The step by step overview of the cost tuning strategy.If you haven’t read the entire series of these Apache Spark cost tuning articles, then the changes recommended in this summary may not make sense. To understand these steps, I encourage you to read Part 1 which provides the philosophy behind the strategy, and Part 2 which shows you how to determine the estimated costs for your Spark job.
If you haven’t read the entire series of these Apache Spark cost tuning articles, then the changes recommended in this summary may not make sense. To understand these steps, I encourage you to read Part 1 which provides the philosophy behind the strategy, and Part 2 which shows you how to determine the estimated costs for your Spark job. The full series is linked below, after this summary of the steps you should take:
Switch executor core count to the ideal core count for your node as described in Part 3.
If executor core count changed then adjust executor count using the method described in Part 4.
Change executor memory to the efficient memory size for your node as described in Part 3.
When executor memory issues happen while running with the new config, add tweaks that resolve memory issues as described in Part 5.
If job is running with 100% CPU utilization and 100% memory utilization, consider running the job on a node with more memory per node CPU as described in Part 4.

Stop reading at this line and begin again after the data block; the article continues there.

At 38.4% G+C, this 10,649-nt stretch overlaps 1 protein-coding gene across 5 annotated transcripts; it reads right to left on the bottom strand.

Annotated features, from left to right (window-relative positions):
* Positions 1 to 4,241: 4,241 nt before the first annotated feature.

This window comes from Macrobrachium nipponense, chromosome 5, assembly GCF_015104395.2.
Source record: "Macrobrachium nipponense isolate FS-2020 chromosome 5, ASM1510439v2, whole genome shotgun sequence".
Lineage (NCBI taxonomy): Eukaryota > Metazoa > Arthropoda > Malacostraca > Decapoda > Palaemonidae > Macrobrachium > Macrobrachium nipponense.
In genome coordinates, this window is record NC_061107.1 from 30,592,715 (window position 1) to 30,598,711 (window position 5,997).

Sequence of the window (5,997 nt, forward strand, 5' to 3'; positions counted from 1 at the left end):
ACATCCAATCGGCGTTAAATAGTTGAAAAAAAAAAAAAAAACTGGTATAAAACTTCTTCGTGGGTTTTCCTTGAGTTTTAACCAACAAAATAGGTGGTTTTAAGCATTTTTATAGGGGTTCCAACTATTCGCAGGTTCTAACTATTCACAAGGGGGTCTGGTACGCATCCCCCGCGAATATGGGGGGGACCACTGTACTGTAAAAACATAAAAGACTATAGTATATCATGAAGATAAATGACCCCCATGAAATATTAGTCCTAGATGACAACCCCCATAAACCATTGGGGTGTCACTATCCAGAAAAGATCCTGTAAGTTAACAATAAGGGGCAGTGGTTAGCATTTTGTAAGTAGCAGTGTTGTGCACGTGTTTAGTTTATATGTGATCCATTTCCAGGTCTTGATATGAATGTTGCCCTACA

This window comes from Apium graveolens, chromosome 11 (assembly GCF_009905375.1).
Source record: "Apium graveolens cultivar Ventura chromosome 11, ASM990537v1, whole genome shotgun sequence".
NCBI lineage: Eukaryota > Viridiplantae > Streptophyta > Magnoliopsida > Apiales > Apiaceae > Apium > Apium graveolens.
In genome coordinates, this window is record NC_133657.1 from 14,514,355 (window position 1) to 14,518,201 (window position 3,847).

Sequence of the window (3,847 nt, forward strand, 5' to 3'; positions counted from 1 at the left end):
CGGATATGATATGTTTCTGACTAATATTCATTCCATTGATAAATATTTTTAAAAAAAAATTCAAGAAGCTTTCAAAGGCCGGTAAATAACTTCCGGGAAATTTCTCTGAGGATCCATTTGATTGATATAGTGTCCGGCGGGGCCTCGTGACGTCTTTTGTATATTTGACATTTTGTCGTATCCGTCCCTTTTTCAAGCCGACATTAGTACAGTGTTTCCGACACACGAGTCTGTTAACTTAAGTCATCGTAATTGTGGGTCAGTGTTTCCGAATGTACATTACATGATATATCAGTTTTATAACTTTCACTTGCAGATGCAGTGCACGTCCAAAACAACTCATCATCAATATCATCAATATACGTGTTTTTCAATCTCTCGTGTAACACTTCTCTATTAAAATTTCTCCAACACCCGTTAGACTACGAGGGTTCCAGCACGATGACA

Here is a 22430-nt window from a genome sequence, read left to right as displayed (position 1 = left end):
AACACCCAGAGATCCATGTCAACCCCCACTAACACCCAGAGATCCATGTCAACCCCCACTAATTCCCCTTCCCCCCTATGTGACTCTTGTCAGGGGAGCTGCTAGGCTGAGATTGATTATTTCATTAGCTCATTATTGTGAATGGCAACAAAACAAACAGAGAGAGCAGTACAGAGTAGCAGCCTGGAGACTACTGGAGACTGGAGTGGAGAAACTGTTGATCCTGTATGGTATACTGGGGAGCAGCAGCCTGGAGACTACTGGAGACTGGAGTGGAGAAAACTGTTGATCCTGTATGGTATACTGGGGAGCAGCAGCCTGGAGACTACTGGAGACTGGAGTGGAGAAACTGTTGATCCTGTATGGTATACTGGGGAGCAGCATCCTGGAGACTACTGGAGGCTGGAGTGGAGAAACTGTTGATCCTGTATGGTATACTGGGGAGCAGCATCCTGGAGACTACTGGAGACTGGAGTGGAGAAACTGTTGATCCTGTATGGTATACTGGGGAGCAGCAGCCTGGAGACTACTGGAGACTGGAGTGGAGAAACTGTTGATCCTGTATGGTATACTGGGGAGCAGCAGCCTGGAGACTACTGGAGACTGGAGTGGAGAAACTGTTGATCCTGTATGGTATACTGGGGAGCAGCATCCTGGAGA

If the run time slows down after tuning and you want to sacrifice some cost savings for run time improvement, follow the method described in Part 4 to improve run time.
Q: What executor config do you recommend for a cluster with 32 cores and 256GB?
A: Because 31 is a prime number, I actually recommend leaving 2 cores for YARN and system processing. That leaves 30 cores for available processing which means a 5 core executor with 34GB of memory will work for this node as well.
Q: What executor config do you recommend for clusters with nodes that have 8 or fewer cores?
A: I only recommend using 8 core (or less) nodes if your Spark jobs only run on a single node. If your jobs span two 8 core nodes (or four 4 core nodes) then your job would be better served running on a 16 core node.
Learn more about AWS Cost Allocation Tags, tag examples via the web, CLI, and node.js, explore tag compliance services, and review tagging strategies.
Find the most efficient executor configuration for your node.The first step to determine an efficient executor config is to figure out how many actual CPUs (i.e. not virtual CPUs) are available on the nodes in your cluster. To do so, you need to find out what type of EC2 instance your cluster is using. For our discussion here, we’ll be using r5.4xlarge which according to the AWS EC2 Instance Pricing page has 16 CPUs.
Steps to follow when converting existing jobs to cost efficient config. There are a number of things to keep in mind as you tune your Spark jobs. The following sections cover the most important ones.
How I saved 60% of costs in an Apache Spark job, with no increase in job time and no decrease in data processed.Until recently, most companies didn’t care how much they spent on their cloud resources. But in a covid-19 world, companies like Expedia Group™ are reducing cloud spending where reasonable. While many Apache Spark tuning guides discuss how to get the best performance using Spark, none of them ever discuss the cost of that performance.
I outline the procedure for working through cost tuning.Below is a screenshot highlighting some jobs at Expedia Group™ that were cost tuned using the principles in this guide. I want to stress that no code changes were involved, only the spark submit parameters were changed during the cost tuning process. Pay close attention to the Node utilization column that is highlighted in yellow.